Sunday, January 14, 2024

Experimental artists challenge 'suffocating' conformity in 1960s Seoul

Update: The lecture can be watched here.

This Tuesday, January 16, I will give a lecture for the Royal Asiatic Society titled “'We feel like we’re suffocating’: Experimental Artists Confront Conformity in Seoul, 1968-70.” My latest Korea Times article, "Experimental artists challenge 'suffocating' conformity in 1960s Seoul," gives a preview of the lecture. For more information about the lecture see here (note that the lecture will be given at a new venue).

I’ll be leading a follow-up excursion to Museum of Modern and Contemporary Art to view the Kim Ku-rim Exhibition on Saturday, January 20, at 2:00. (The exhibition has a 2,000 won admission fee.)

This lecture is based on years of digging through the weekly magazines that began proliferating in the 1968. The first few years saw some of them publishing risque material, including nudity, but the government's crackdown on the artists featured in the lecture also affected the weeklies, and they become less interesting after 1970 (though, to be clear, they still had lots of interesting material, just less so than before).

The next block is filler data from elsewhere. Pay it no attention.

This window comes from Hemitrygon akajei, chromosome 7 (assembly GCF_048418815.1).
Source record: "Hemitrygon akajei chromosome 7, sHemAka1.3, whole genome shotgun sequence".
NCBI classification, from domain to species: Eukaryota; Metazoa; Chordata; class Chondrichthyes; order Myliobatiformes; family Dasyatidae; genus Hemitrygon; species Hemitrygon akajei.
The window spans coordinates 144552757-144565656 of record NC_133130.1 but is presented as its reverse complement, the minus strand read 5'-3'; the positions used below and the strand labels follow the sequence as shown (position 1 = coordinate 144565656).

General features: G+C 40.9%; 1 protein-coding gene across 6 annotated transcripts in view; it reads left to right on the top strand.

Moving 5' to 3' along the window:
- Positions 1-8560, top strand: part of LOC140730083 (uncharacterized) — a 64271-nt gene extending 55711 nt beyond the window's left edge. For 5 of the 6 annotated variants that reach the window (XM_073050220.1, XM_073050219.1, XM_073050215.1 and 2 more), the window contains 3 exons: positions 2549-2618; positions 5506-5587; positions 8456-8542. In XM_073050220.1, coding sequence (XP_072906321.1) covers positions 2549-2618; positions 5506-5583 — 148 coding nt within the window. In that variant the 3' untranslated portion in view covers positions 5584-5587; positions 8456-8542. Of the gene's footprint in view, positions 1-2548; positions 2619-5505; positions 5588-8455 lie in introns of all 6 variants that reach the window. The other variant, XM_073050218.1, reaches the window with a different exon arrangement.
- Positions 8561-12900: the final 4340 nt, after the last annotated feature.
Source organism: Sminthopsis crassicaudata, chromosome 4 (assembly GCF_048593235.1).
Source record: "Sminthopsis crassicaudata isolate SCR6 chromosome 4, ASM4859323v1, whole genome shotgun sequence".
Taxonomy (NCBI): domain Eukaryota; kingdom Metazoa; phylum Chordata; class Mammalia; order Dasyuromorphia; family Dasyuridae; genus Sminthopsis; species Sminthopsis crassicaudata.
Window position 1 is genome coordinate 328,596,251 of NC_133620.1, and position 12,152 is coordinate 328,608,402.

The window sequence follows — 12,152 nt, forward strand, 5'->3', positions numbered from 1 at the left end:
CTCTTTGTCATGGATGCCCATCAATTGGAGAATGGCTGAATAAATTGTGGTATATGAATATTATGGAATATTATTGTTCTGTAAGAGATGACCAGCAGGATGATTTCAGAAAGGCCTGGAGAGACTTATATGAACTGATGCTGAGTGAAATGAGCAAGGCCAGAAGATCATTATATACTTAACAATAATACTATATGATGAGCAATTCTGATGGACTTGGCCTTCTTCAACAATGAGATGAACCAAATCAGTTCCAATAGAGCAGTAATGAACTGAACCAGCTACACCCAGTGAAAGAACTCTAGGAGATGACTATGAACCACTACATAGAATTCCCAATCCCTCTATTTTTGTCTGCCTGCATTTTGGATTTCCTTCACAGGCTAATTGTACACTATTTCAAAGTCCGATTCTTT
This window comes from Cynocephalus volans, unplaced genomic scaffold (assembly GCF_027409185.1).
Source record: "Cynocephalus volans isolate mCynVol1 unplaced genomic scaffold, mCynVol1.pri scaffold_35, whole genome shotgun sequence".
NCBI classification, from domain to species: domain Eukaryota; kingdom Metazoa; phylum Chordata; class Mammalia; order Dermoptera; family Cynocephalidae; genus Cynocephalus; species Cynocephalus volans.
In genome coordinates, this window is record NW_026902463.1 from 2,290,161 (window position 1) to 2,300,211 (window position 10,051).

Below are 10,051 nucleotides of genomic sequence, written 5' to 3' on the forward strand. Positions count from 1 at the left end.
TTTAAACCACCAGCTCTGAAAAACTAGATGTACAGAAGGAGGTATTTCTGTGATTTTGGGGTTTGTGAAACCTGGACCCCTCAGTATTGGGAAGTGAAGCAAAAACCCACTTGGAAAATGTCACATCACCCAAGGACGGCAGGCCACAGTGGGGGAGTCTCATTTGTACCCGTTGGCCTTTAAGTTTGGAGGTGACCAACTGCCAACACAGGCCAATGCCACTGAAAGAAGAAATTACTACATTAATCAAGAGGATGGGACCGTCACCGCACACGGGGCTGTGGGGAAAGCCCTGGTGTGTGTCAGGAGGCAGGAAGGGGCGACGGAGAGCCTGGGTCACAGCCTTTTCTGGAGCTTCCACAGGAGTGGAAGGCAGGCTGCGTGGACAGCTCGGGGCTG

Two sources I recently discovered were the websites of Gang Guk-jin and Kim Kulim, which have digitized a lot of newspaper and magazine articles from that time.

Thursday, January 11, 2024

Running with the Devils in Itaewon, 1968-70

Larry Tressler performing with the Devils (and the girl group Happy Dolls) at Seoul Citizens' Hall, June 1970. (Courtesy of Larry Tressler.)

A decade or more ago, I bought CD reissues of the first two LPs by the Devils, a Korean rock band active in the late 1960s and early 1970s, and was surprised to see, in the accompanying booklet, photos of the band with an American. “Who in the world is he?” I wondered. In 2022, I found out it was Larry Tressler, and conversations with him (on Facebook, email, and in person during his visit to Korea in October) provided the basis for my latest Korea Times article.